From telegraphs to the Tour de France
Thursday marks the 113th birthday of the world’s oldest man, Israel Kristal, whose claim to fame has been verified by the Guinness World Records, Gerontology Research Group, and the Jewish Records Indexing in Poland.
Kristal was born Izrael Icek Krysztal on Sept. 15, 1903, in a Russian-occupied Polish village. According to the Gerontology Research Group, when the Nazis invaded Poland, Kristal—who ran a candy shop in Lodz with his father—had to move to the Litzmannstadt Ghetto with his family. Four years later, he was sent to Auschwitz, and labored at several other camps before being liberated in May of 1945. His wife Chaja Fajga Frucht and their two children did not survive the Holocaust. He later remarried, had a son and relocated to Haifa, Israel, where he has lived since 1950.
On the occasion of Kristal’s 113th birthday, TIME looks backs at the history made the year he was born.
January 19: The first transatlantic wireless message from the United States was sent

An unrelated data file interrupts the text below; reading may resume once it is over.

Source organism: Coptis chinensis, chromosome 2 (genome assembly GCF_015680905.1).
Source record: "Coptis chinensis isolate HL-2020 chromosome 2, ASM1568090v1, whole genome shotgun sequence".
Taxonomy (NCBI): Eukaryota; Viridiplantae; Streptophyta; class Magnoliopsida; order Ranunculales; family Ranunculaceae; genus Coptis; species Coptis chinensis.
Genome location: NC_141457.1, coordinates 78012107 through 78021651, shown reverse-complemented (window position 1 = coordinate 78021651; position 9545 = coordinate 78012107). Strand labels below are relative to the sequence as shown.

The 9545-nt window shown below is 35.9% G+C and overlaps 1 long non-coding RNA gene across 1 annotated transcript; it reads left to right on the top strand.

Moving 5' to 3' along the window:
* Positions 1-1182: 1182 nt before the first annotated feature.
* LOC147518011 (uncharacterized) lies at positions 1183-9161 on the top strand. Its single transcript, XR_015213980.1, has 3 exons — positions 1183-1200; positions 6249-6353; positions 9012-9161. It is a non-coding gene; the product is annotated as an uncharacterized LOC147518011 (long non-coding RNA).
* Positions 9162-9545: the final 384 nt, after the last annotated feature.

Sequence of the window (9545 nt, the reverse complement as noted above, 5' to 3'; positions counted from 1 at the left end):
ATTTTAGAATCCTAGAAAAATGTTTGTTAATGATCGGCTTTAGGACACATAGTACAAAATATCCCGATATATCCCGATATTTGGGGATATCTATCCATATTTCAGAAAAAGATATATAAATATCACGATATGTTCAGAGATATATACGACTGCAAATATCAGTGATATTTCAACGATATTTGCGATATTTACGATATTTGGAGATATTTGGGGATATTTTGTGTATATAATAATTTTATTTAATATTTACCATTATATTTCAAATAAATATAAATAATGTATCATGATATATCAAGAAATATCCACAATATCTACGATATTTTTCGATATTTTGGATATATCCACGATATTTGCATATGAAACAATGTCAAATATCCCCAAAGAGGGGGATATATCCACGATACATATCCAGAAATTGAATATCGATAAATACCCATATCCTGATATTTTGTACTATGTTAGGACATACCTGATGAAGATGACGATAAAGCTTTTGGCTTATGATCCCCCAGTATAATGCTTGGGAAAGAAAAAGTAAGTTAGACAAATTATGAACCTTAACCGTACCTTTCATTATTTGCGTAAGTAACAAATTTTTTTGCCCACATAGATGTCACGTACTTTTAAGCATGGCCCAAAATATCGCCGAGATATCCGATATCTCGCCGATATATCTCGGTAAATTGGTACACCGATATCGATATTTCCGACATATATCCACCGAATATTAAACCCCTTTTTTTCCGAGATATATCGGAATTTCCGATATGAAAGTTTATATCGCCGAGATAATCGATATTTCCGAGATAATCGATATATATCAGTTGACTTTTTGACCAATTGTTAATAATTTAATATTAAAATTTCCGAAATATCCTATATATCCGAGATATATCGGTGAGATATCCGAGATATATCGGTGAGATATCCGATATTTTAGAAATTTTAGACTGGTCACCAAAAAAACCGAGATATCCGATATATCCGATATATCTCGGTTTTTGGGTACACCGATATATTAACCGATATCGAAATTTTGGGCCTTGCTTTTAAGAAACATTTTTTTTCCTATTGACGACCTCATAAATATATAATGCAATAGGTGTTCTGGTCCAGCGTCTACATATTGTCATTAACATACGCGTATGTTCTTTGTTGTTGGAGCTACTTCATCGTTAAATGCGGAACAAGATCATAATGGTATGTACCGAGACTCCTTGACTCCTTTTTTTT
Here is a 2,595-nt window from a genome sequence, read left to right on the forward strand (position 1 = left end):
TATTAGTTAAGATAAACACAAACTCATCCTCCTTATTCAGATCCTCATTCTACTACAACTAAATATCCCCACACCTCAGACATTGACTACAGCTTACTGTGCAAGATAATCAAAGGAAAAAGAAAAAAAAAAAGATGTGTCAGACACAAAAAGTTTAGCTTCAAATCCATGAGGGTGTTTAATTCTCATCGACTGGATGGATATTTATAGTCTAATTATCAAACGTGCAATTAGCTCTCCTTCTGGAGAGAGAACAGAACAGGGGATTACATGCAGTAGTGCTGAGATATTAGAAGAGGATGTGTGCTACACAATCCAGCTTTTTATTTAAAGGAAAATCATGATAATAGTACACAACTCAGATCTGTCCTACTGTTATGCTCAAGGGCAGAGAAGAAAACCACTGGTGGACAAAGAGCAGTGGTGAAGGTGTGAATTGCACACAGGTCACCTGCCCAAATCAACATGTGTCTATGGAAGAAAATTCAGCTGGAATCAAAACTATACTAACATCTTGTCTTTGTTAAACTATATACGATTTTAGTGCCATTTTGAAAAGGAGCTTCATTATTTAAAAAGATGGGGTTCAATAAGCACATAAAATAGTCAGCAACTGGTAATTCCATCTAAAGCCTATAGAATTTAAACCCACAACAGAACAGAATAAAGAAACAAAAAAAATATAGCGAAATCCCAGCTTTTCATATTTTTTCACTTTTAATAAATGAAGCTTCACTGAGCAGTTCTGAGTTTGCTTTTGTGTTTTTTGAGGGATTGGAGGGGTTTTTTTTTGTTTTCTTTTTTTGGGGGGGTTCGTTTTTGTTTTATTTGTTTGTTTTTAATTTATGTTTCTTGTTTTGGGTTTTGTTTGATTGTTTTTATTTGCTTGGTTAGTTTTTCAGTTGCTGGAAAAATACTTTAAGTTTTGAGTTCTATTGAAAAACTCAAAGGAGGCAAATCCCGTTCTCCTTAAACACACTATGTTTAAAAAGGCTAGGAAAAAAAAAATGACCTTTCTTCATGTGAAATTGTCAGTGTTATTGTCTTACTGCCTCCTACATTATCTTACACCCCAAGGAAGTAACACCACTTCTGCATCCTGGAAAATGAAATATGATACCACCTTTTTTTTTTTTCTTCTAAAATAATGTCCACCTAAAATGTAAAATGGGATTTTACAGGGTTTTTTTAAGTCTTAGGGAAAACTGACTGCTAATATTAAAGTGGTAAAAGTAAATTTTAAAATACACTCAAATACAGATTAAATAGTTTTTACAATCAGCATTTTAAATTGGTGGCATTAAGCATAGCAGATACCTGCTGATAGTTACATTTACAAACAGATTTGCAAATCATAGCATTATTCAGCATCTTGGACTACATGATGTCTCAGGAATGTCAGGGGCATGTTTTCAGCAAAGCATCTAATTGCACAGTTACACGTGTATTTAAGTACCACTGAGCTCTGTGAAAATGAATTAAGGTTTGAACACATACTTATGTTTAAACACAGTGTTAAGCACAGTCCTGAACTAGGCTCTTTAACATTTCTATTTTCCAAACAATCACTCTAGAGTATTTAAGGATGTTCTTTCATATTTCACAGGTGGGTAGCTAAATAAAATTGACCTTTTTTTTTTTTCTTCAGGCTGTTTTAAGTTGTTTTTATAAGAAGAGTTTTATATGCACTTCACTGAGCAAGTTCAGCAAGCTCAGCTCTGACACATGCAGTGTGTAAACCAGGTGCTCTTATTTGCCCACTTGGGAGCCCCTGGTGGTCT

March 14: The first wildlife refuge in the U.S. was established
President Roosevelt designated Pelican Island off the Atlantic Coast of Florida as the first federal bird reservation, safeguarding brown pelicans from plume hunting and giving birth to the National Wildlife Refuge System.
July 1-18: The first Tour de France took place
The champion, Frenchman Maurice Garin, set a record for the race‘s largest margin when the second-place cyclist rode in 2 hours and 49 minutes later.
July 23: The first Ford was sold
The Ford Motor Company was incorporated, and orders for the Ford Model A revved up.
Summer: Jack London’s Call of the Wild was published
First serialized in the Saturday Evening Post, Jack London’s classic novel told the adventures of a sled dog named Buck during the 1890s gold rush in the Alaskan Yukon.
October: The first World Series in Major League Baseball was held
The Boston team (now known as the Red Sox) beat the Pittsburgh Pirates 5-3 after their owners agreed to a “best of nine” series.
November 6: The U.S. recognized Panama’s independence from Colombia
The U.S. established diplomatic relations with Panama after aiding the revolt, which led to the construction of the Panama Canal, a more affordable and quicker shipping route connecting the Atlantic and Pacific Oceans. The dealings would be one of President Roosevelt’s most significant and controversial foreign policy initiatives.
December 10: Pierre and Marie Curie and Henri Becquerel won the Nobel Prize in Physics
December 17: The first successful airplane flight took off
The Wright Brothers Wilbur and Orville were airborne for 12 seconds and 120 feet over Kill Devil Hills, N.C. In a telegram to their father, they wrote that their “flyer” had four successful flights, the longest being 59 seconds and 852 feet in distance.